Heraclitus and The Oak

riverThe Master and his warrior-student rested under a massive oak tree near the stream.  “Look Teacher,” said the proud young warrior, “I will become as big and famous as this oak!” banging his sword against its trunk.  The Master sighed and told this ancient story…

Sitting under a tree much the same as this one, understanding his place in Nature, a very wise humble man once said, “No man ever steps in the same river twice, for it’s not the same river and he’s not the same man.”  On hearing this sage’s words the Oak and the nearby slender reeds argued.  A wind blew and the great Oak stood proudly upright with its hundred arms up into the sky.  The reeds however, swayed and bowed low under the wind.

“You have reason to complain,” said the Oak to the reeds.  “The slightest breeze ruffles the water and makes you bow your heads, while I, the mighty Oak, stand tall and firm against the tempest.”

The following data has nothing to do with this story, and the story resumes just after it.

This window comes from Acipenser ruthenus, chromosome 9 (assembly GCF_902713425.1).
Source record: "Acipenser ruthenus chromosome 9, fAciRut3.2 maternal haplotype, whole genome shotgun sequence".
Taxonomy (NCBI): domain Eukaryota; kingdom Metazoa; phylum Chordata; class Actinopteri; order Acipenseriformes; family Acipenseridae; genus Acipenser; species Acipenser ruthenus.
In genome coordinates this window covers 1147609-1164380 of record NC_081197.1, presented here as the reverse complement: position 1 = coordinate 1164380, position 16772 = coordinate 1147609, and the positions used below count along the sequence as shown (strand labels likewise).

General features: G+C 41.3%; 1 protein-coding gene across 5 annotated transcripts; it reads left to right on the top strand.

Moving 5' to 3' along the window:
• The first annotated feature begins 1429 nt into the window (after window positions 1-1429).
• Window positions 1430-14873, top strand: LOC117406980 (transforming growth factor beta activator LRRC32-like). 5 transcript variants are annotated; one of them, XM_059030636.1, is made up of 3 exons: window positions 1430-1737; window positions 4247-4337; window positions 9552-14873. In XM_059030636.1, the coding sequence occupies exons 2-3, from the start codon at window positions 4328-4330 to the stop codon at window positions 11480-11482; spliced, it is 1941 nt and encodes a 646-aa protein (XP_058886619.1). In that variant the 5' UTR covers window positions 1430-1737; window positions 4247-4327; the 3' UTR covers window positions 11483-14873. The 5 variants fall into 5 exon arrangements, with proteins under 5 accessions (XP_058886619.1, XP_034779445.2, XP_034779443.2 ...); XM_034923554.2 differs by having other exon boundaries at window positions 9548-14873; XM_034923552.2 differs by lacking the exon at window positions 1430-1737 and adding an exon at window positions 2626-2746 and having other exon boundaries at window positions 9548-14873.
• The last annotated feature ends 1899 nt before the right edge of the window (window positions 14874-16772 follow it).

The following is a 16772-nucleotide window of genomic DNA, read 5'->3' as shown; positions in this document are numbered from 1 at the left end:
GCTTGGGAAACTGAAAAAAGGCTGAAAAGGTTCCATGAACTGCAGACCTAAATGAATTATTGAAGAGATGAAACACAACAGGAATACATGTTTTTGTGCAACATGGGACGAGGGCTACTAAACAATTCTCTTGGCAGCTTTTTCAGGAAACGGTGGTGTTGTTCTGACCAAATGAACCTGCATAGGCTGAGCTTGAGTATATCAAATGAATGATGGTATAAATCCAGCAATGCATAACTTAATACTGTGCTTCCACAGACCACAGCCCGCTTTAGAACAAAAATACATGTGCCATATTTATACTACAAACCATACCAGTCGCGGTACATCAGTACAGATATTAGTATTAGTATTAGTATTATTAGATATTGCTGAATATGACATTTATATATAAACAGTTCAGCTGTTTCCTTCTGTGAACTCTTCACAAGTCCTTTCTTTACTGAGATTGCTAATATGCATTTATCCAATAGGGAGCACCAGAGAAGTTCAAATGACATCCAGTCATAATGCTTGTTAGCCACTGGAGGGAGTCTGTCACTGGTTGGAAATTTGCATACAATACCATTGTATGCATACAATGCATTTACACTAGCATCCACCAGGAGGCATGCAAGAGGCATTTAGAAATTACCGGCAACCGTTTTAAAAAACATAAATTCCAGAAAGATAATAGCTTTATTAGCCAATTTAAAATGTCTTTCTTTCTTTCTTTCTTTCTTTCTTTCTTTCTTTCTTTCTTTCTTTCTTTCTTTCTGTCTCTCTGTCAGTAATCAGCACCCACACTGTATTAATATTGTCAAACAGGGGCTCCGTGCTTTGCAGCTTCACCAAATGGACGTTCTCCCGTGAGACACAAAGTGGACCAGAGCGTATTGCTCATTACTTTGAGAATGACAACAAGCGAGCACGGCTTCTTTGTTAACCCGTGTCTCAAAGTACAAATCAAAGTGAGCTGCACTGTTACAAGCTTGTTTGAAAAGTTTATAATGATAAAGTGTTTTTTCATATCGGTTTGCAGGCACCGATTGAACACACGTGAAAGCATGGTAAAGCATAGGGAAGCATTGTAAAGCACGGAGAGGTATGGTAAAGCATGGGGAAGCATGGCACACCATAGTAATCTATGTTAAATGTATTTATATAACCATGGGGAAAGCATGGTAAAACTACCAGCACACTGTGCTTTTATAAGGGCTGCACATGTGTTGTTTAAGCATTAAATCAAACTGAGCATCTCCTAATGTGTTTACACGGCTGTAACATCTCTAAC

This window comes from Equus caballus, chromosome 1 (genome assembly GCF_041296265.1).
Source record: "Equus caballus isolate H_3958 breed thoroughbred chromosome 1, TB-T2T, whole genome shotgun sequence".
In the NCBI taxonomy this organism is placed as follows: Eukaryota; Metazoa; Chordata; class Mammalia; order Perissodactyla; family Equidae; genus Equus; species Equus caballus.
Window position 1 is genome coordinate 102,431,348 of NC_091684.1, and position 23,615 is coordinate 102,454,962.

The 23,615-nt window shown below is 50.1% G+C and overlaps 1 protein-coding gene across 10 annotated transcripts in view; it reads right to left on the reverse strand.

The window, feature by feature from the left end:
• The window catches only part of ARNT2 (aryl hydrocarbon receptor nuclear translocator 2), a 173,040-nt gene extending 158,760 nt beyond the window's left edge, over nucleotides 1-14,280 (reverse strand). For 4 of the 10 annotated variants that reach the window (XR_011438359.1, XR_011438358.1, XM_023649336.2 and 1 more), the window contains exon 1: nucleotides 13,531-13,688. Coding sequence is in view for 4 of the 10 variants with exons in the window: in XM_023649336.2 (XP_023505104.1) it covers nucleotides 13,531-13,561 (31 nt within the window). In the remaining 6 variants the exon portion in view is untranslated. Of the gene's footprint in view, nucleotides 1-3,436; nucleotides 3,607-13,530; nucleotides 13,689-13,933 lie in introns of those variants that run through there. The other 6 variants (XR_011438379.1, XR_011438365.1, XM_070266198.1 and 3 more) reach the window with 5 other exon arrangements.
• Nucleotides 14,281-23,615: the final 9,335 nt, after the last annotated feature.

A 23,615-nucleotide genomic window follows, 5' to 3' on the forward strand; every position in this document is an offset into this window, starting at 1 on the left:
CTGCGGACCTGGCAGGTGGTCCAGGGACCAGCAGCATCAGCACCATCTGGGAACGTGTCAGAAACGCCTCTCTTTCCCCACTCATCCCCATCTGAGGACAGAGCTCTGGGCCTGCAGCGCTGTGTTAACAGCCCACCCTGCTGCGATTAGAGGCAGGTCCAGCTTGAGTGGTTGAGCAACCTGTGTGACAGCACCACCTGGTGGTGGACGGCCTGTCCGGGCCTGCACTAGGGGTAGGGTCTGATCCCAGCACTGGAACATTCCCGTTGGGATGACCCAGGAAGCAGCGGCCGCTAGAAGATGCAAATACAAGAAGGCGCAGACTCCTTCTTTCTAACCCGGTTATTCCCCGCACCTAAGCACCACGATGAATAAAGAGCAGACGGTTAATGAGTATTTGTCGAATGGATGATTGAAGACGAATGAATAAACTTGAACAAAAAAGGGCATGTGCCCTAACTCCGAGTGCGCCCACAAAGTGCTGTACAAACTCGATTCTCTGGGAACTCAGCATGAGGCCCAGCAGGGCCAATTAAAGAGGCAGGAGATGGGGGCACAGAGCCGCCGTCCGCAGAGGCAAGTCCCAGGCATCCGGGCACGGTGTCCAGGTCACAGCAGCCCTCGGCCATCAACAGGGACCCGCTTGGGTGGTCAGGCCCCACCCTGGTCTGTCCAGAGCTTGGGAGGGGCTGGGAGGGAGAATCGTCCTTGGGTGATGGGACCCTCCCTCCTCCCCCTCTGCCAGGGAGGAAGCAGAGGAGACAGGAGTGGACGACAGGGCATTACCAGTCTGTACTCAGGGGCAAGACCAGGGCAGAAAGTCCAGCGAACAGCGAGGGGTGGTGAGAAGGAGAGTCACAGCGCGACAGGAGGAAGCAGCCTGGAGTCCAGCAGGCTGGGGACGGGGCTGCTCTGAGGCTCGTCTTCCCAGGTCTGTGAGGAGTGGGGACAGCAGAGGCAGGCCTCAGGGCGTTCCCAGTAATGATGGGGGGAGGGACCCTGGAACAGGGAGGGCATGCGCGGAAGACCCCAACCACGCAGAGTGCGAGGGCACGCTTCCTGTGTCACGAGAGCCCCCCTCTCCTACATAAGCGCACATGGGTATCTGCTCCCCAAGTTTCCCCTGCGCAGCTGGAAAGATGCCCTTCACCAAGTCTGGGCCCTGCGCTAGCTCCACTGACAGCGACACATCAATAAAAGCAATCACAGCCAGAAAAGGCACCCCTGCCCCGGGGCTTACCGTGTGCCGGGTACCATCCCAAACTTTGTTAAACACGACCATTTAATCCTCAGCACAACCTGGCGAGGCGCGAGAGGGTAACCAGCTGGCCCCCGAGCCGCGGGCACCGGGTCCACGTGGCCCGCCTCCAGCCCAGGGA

“Do not worry about us,” replied the reeds.  “The winds do not harm us.  We bend before them and so do not break.  You, in all your pride and strength, have so far resisted, yes.  But as the old Sage says, this is not the same river, this is not the same wind, and now you are not the same tree.”

“Pfffft” boasted the giant oak, “Non-sense!  We are oak.  It has always been this way!  We will stand forever!”

the-oak-and-the-reedsAs the proud Oak spoke, a great storm rushed in from the north.  The Oak stood more proudly fighting against the storm, while the reeds yielded and swayed.  The wind’s fury doubled then doubled again, and all at once the great tree fell, torn up by the roots and lying among the pitying reeds.

And looking upon the fallen Oak that wise Sage said, “Better to yield when it is folly to resist, than to resist arrogantly and be destroyed.”

The Master turned to his over-zealous student, and added “If you learn no temperance, your arrogance will be your folly.  Even the unmovable is one day moved.  Learn your place; embrace your place humbly.

(paragraph break)

Creative Commons License
This work by Professor Taboo is licensed under a Creative Commons Attribution-NoDerivs 3.0 Unported License.
Permissions beyond the scope of this license may be available at https://professortaboo.wordpress.com.